Gang-Stalking - A Rare Disease Ripe for #Pharma Orphan Drug Solution? | Pharmaguy's Insights Into Drug Industry News | Scoop.it

Nobody believed him. His family told him to get help. But Timothy Trespas, an out-of-work recording engineer in his early 40s, was sure he was being stalked, and not by just one person, but dozens of them.

 

He would see the operatives, he said, disguised as ordinary people, lurking around his Midtown Manhattan neighborhood. Sometimes they bumped into him and whispered nonsense into his ear, he said.

 

“Now you see how it works,” they would say.

 

At first, Mr. Trespas wondered if it was all in his head. Then he encountered a large community of like-minded people on the internet who call themselves “targeted individuals,” or T.I.s, who described going through precisely the same thing.

 

The group was organized around the conviction that its members are victims of a sprawling conspiracy to harass thousands of everyday Americans with mind-control weapons and armies of so-called gang stalkers. The goal, as one gang-stalking website put it, is “to destroy every aspect of a targeted individual’s life.”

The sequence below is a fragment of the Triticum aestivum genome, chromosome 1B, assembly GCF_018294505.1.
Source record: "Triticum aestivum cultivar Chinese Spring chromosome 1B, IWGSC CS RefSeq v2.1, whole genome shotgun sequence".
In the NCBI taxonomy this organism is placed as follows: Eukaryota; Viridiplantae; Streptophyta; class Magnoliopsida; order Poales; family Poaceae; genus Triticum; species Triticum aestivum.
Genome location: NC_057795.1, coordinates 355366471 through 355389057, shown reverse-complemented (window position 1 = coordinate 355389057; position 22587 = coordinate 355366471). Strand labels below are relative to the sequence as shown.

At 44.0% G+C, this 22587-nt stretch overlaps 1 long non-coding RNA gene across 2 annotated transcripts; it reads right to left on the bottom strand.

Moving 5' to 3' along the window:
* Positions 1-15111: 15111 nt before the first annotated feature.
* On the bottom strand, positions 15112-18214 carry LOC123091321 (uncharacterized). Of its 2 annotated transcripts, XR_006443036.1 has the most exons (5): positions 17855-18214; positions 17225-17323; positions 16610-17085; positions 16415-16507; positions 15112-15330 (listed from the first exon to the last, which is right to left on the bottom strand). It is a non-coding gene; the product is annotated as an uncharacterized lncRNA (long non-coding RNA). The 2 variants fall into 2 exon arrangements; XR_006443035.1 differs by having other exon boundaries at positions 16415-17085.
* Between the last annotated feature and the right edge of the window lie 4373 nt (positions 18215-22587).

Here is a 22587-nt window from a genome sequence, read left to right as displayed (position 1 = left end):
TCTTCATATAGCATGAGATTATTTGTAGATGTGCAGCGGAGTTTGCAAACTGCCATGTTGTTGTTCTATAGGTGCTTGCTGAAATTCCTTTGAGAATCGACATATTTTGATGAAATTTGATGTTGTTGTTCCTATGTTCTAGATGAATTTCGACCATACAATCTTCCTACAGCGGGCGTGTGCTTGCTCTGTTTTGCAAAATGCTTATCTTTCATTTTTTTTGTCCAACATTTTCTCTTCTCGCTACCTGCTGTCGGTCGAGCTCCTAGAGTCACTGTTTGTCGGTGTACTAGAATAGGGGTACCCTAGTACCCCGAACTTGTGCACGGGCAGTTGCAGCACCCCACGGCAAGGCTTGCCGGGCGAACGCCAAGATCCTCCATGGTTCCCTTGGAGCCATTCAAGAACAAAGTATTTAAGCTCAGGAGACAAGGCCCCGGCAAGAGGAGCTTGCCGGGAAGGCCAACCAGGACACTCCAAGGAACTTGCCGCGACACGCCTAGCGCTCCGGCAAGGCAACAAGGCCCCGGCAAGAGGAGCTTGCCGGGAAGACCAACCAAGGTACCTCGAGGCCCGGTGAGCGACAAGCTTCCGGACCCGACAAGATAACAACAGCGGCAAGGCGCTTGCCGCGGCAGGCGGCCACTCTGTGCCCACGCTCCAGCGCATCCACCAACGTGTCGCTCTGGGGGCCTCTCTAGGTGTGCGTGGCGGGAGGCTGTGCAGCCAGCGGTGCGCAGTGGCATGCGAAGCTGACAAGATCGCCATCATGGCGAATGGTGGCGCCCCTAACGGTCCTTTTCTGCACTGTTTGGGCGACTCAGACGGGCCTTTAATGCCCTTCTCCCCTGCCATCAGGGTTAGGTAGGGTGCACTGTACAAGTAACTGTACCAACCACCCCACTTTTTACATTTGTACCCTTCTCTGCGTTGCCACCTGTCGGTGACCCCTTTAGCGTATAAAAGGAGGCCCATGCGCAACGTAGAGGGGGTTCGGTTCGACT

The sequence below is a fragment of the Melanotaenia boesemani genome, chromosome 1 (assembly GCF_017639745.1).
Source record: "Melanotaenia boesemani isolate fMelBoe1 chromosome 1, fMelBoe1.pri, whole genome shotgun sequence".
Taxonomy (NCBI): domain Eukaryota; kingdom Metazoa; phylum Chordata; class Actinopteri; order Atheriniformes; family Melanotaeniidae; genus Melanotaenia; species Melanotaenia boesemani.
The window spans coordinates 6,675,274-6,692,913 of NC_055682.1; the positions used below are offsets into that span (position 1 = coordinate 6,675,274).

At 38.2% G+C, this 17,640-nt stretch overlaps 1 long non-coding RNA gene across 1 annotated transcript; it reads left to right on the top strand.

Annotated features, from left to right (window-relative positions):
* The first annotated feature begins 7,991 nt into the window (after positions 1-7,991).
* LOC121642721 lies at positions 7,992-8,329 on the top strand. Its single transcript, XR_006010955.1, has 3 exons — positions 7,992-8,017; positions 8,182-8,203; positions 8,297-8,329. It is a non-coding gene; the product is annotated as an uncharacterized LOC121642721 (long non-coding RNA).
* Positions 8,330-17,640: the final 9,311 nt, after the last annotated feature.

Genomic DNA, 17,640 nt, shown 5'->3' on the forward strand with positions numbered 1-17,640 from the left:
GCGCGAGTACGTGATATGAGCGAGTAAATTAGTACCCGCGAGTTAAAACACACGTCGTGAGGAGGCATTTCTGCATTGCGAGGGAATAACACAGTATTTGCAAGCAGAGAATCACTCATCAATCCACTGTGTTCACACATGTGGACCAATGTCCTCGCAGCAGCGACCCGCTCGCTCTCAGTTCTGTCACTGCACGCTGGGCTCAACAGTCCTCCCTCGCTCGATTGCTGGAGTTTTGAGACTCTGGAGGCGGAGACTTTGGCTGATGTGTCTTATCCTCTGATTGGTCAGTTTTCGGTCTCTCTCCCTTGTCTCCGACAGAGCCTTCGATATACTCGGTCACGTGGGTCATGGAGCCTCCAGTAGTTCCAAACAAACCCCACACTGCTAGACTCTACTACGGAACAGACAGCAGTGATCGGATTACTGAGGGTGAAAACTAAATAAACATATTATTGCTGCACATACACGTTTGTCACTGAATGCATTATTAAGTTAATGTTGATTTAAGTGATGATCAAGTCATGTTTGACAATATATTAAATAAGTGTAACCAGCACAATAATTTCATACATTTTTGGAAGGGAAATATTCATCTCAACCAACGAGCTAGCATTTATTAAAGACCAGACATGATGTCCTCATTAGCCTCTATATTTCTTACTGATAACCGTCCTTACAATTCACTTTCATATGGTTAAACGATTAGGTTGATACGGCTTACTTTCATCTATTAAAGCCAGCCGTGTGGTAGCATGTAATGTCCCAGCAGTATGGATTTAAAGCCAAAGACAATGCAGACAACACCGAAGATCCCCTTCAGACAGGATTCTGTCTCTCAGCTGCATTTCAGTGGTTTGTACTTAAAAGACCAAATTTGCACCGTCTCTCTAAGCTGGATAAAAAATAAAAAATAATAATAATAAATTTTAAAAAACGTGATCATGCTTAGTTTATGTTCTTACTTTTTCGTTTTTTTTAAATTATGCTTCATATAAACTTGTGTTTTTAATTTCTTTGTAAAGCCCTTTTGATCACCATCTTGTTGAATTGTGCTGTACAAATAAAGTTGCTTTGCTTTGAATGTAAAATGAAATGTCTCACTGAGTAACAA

Mental health professionals say the narrative has taken hold among a group of people experiencing psychotic symptoms that have troubled the human mind since time immemorial. Except now victims are connecting on the internet, organizing and defying medical explanations for what’s happening to them.

 

The community of targeted individuals, conservatively estimated to exceed 10,000 members, has proliferated since 9/11, cradled by the internet and fed by genuine concerns over government surveillance. A large number appear to have delusional disorder or schizophrenia, psychiatrists say.

 

Yet, the phenomenon remains virtually unresearched.

 

For the few specialists who have looked closely, targeted individuals represent an alarming development in the history of mental illness: thousands of sick people, banded together and demanding recognition on the basis of shared paranoias.

 

They raise money, hold awareness campaigns, host international conferences and fight for their causes in courts and legislatures.